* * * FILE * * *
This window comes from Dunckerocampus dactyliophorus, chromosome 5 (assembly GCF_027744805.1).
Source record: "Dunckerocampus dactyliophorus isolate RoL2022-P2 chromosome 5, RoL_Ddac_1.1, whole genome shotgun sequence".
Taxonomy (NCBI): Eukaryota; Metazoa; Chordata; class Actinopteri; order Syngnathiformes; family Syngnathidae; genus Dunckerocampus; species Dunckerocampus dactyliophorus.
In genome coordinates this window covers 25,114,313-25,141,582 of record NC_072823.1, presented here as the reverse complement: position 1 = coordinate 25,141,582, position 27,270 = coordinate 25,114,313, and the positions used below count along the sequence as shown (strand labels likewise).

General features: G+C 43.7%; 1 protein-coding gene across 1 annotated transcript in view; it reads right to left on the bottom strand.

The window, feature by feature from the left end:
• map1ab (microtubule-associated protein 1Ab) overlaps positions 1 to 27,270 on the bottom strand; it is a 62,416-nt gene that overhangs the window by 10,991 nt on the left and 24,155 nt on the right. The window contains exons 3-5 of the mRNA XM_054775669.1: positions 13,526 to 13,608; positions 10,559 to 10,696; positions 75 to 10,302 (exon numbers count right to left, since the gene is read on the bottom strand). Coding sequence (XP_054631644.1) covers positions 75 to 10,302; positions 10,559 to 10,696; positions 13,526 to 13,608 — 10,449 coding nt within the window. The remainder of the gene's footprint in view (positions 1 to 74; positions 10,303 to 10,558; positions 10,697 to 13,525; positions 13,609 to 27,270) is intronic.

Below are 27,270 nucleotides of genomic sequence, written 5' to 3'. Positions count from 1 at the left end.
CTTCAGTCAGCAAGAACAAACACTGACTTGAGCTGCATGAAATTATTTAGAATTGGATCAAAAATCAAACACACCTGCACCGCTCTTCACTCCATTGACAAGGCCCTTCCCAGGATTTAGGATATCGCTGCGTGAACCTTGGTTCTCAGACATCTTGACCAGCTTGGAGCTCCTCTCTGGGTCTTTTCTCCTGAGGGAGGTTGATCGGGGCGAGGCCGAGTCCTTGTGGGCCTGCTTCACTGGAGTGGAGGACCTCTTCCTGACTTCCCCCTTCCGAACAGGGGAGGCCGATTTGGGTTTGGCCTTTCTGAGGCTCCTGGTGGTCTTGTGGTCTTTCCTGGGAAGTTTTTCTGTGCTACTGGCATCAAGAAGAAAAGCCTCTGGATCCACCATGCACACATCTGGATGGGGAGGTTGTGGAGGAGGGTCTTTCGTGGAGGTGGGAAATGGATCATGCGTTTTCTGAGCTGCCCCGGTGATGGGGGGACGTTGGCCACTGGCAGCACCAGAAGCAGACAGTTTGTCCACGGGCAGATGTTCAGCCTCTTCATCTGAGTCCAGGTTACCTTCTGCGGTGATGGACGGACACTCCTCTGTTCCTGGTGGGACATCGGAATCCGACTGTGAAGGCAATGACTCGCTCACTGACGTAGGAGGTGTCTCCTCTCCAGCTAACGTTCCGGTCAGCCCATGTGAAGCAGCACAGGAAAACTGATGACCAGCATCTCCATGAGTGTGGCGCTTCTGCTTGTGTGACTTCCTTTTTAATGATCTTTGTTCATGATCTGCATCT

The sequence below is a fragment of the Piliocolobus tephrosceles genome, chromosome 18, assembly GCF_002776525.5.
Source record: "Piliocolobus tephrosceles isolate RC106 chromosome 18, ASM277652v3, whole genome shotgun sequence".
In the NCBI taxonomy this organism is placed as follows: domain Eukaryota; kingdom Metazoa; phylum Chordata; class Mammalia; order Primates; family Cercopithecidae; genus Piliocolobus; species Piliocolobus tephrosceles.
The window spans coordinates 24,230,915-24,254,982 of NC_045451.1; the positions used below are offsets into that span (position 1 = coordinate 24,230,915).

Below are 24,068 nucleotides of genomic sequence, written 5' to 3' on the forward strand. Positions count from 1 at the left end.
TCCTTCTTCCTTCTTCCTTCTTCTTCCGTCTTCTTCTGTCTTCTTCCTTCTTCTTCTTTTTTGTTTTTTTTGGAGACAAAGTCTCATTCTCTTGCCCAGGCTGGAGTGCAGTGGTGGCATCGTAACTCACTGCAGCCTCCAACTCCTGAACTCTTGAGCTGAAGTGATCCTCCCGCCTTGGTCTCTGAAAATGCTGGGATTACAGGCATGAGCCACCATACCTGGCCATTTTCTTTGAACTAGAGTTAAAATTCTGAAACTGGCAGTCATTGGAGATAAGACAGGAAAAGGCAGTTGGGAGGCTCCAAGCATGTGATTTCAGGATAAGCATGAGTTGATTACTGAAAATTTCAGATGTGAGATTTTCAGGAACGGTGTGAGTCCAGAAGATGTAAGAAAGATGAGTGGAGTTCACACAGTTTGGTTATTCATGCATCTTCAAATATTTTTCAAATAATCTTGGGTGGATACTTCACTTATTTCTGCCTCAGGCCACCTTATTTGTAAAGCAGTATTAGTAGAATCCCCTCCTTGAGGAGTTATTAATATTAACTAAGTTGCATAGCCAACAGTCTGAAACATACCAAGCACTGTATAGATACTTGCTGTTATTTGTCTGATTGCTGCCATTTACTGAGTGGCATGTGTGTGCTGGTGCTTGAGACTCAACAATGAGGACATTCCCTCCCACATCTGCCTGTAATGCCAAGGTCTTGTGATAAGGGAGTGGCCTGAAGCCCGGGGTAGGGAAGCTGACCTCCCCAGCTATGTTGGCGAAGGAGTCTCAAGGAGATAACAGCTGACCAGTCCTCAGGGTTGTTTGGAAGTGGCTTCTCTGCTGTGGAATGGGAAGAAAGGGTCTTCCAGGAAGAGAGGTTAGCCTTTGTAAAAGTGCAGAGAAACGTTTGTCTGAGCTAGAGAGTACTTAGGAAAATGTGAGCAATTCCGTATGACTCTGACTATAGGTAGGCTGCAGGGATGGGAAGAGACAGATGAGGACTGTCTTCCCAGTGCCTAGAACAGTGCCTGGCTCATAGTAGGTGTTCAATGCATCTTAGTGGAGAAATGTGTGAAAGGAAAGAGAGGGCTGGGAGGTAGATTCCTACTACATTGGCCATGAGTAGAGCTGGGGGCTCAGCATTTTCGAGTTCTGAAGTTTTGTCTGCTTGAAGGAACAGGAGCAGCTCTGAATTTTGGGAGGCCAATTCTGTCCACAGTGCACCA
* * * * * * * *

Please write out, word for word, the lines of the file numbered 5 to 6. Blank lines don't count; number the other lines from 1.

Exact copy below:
General features: G+C 43.7%; 1 protein-coding gene across 1 annotated transcript in view; it reads right to left on the bottom strand.

The window, feature by feature from the left end: